An array is an ordered sequence of values. Arrays begin with an opening square bracket, [, and end with a closing square bracket, ]. Between the brackets are zero or more values, separated by commas. All of the values do not have to be of the same data type. Arrays can contain any of the data types supported by JSON, including nested arrays. Several JSON arrays are shown in the following example.  The “foo” array defined in json1 is empty, while the one defined in json2 holds two strings. The “foo” array defined in json3 is more complex, holding a number, boolean, a nested array of strings, and an empty object.

var json1 = "{\"foo\":[]}";
var json2 = "{\"foo\":[\"bar\", \"baz\"]}";
var json3 = "{\"foo\":[100, true, [\"bar\", \"baz\"], {}]}";

// json1 is {"foo":[]}
// json2 is {"foo":["bar", "baz"]}
// json3 is {"foo":[100, true, ["bar", "baz"], {}]}


An object is an unordered collection of key/value pairs. The rules for describing JSON objects were described earlier in this post. As with arrays, objects can also be composed of any of the data types supported by JSON. The following example shows how JSON objects can be nested within each other.

var json = "{\"foo\":{\"bar\":{\"baz\":true}}}";

// json is {"foo":{"bar":{"baz":true}}}


The null data type is represented in JSON by the word null. The following example creates a JSON string with a null valued field named “foo”.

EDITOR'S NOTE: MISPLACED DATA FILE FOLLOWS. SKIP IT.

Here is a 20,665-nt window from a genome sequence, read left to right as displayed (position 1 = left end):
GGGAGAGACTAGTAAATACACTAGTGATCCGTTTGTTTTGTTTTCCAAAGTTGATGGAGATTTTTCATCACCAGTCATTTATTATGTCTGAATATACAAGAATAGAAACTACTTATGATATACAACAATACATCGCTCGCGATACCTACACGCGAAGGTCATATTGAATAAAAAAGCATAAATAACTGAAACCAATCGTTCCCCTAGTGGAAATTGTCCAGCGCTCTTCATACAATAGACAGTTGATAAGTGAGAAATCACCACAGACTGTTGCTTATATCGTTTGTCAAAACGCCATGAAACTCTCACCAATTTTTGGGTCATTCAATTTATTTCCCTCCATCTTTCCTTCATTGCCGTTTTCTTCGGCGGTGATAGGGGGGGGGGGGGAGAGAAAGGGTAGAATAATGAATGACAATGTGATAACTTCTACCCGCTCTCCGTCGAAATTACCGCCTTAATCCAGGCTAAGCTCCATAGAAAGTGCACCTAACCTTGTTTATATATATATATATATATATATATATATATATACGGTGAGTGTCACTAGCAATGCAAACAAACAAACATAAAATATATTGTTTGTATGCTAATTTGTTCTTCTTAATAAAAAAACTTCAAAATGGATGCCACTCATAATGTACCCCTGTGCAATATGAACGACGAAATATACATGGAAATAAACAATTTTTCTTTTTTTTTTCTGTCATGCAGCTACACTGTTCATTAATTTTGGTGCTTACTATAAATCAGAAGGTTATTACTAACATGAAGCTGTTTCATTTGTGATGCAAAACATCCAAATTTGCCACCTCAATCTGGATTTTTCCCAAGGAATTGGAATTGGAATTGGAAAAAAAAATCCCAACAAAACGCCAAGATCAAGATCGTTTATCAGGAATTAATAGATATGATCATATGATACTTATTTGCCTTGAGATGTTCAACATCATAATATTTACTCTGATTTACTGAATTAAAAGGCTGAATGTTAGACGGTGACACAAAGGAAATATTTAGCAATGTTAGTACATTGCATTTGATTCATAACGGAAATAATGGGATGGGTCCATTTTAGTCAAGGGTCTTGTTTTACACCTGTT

var json = "{\"foo\":null}";

// json is {"foo":null}

Unsupported Data Types

JavaScript has a number of built in data types that are not supported by JSON. These types are Function, Date, Regular Expression, Error, and Math. In order to serialize an unsupported data type, it must first be converted into some other representation that is JSON compliant. Unfortunately, there is no standardized way of doing this.

Support for JSON

Because JSON is a plain text format, it is not tied strictly to the JavaScript language. Due to its popularity, JSON libraries have been created for a number of other programming languages including C/C++, Java, and PHP. Originally, even JavaScript required the use of libraries in order to use JSON. However, there are several drawbacks to relying on third party libraries.

  • Libraries have overhead and reduce performance.
  • Library implementations can be inconsistent with the standard.
  • If security is essential, it is unwise to trust third party code.

In order to mitigate these issues, modern browsers come equipped with native support for JSON.